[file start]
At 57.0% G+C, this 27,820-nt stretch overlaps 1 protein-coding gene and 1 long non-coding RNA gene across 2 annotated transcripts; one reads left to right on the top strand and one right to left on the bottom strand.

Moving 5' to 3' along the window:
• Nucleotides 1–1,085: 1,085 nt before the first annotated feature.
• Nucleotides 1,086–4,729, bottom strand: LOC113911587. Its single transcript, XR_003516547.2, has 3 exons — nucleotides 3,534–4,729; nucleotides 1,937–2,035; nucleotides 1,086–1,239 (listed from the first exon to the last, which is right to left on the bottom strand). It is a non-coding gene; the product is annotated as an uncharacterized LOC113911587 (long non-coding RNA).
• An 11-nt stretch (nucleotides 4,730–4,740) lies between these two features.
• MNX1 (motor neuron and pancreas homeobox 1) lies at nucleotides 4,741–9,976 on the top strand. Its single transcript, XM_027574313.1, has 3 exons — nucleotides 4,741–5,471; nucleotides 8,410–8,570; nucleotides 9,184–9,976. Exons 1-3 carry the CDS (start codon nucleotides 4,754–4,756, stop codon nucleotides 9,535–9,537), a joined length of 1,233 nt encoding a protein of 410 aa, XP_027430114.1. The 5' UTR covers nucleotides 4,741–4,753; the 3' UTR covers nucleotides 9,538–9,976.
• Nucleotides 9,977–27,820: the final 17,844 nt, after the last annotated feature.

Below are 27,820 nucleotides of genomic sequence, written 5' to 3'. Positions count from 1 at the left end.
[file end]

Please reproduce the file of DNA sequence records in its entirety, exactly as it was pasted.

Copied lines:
At 57.0% G+C, this 27,820-nt stretch overlaps 1 protein-coding gene and 1 long non-coding RNA gene across 2 annotated transcripts; one reads left to right on the top strand and one right to left on the bottom strand.

Moving 5' to 3' along the window:
• Nucleotides 1–1,085: 1,085 nt before the first annotated feature.
• Nucleotides 1,086–4,729, bottom strand: LOC113911587. Its single transcript, XR_003516547.2, has 3 exons — nucleotides 3,534–4,729; nucleotides 1,937–2,035; nucleotides 1,086–1,239 (listed from the first exon to the last, which is right to left on the bottom strand). It is a non-coding gene; the product is annotated as an uncharacterized LOC113911587 (long non-coding RNA).
• An 11-nt stretch (nucleotides 4,730–4,740) lies between these two features.
• MNX1 (motor neuron and pancreas homeobox 1) lies at nucleotides 4,741–9,976 on the top strand. Its single transcript, XM_027574313.1, has 3 exons — nucleotides 4,741–5,471; nucleotides 8,410–8,570; nucleotides 9,184–9,976. Exons 1-3 carry the CDS (start codon nucleotides 4,754–4,756, stop codon nucleotides 9,535–9,537), a joined length of 1,233 nt encoding a protein of 410 aa, XP_027430114.1. The 5' UTR covers nucleotides 4,741–4,753; the 3' UTR covers nucleotides 9,538–9,976.
• Nucleotides 9,977–27,820: the final 17,844 nt, after the last annotated feature.

Below are 27,820 nucleotides of genomic sequence, written 5' to 3'. Positions count from 1 at the left end.